In the non world between Heaven and Hell, Maledicus lurks. He is not reconciled to his unnatural death and believes his chance to aspire to greatness will come. He sets about manipulating events and circumstances to achieve his ultimate goals of greatness.

Meanwhile, time has moved on and in the 21st century, three elderly and retired men, Roosevelt, Sam and Jeremy, have formed a ghost-investigating group, with the occasional help and support from Roosevelt’s nephew, ex-US Marine, Patrick. They have all suffered personal losses and this is a great way for them to keep themselves mental and physically active and to indulge in an interest in ghosts and the supernatural. When their Investigative Paranormal Society (“IPS”) gets its first really legitimate case, they find themselves up against an on-going evil that refuses to die. Can the IPS go up against an ancient and expanding evil and expect anything other than untimely deaths?

I enjoyed the characters of Roosevelt, Sam, Jeremy and Patrick and learning about their individual losses and life experiences, all of which weave together into the fabric of this well planned story.

The idea behind this book is fresh and clever and the ending was superb. I was really impressed by the author’s unique and thrilling ending.”

Who Are Some of Your Favorite Victorian Writers?

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In the next entry in my series on favorite writers, I want to consider Victorian authors, with a time period defined as the time of Queen Victoria’s reign–1837-1901. This period has been filled with many excellent writers, and I will focus on only a few as my choices. I could, however, easily expand my list.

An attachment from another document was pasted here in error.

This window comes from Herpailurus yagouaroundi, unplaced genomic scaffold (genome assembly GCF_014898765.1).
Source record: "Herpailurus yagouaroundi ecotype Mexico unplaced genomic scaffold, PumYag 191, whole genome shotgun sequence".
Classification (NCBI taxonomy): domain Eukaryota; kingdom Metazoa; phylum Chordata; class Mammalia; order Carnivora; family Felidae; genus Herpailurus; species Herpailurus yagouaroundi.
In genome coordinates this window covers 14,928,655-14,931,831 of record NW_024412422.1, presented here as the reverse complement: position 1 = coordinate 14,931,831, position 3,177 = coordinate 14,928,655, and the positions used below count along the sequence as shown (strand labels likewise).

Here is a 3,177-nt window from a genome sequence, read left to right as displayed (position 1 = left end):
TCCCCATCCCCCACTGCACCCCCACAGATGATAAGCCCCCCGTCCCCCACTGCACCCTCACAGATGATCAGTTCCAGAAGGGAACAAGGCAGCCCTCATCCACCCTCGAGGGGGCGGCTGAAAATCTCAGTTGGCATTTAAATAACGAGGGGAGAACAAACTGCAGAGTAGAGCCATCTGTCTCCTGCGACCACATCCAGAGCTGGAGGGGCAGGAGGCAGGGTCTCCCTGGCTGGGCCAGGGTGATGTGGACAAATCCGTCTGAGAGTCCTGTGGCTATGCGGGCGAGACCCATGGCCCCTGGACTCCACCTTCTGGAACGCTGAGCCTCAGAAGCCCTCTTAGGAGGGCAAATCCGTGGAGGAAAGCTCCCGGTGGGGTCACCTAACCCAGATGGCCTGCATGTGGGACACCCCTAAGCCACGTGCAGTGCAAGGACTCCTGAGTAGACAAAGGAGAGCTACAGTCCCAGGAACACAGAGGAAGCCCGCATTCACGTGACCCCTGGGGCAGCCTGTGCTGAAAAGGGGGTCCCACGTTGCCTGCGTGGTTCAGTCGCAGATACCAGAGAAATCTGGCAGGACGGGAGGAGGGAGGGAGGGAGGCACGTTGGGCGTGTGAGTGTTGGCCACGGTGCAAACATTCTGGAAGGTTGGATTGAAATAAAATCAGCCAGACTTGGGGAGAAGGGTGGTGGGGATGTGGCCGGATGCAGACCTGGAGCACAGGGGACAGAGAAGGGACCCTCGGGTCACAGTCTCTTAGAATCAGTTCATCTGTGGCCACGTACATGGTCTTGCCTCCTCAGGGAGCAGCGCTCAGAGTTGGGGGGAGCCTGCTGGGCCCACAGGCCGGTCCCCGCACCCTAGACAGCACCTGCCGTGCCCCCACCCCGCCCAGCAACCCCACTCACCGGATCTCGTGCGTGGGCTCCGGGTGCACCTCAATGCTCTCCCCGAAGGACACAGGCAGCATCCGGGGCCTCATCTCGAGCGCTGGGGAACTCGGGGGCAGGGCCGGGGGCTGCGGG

Without further discussion, here are three of my favorite Victorian writers:

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Charles Dickens

Dickens was an extraordinary success, both as a popular writer and with critics. His work is part of the body of literature, and he has touched much of the population of the world. Among his most important and well-known pieces are A Christmas Carol, A Tale of Two Cities, and Great Expectations.

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Thomas Hardy

He achieved much in fewer novels than Dickens. Among his novels are Tess of the d’Urbervilles, Jude the Obscure, and Far From The Madding Crowd.

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Emily Bronte

While writing only one novel, her extraordinary Gothic piece, Wuthering Heights, places her among the great Gothic writers.

 

So, I ask all of you, who are some of your favorite Victorian writers?

THOUGHTS ON POETRY

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K.D. Dowdall has written an excellent post on poetry!

K. DeMers Dowdall

I am reblogging this from something I wrote and posted almost a year ago. It seems that springtime is the time for poetry, when love blooms in the air. 

What is poetry and its place in the human psyche? Poetry and prose, I believe, magically transports the reader to visualize vividly a very personal place in time, bringing to life every possible emotion seared into the psyche that the reader may have experienced in real life, wished for, dreamed of, or feared.

This is what makes poetry so emotionally beautiful and painfully true. We get it and it can be transforming. But, where does poetry fit in, in the whole scheme of our human experience. Poetry reflects our romantic inclinations, our troubled history, our social truths, politics, and the most beautiful of all philosophies – who and what are we anyway, in the scope of all there is under Heaven…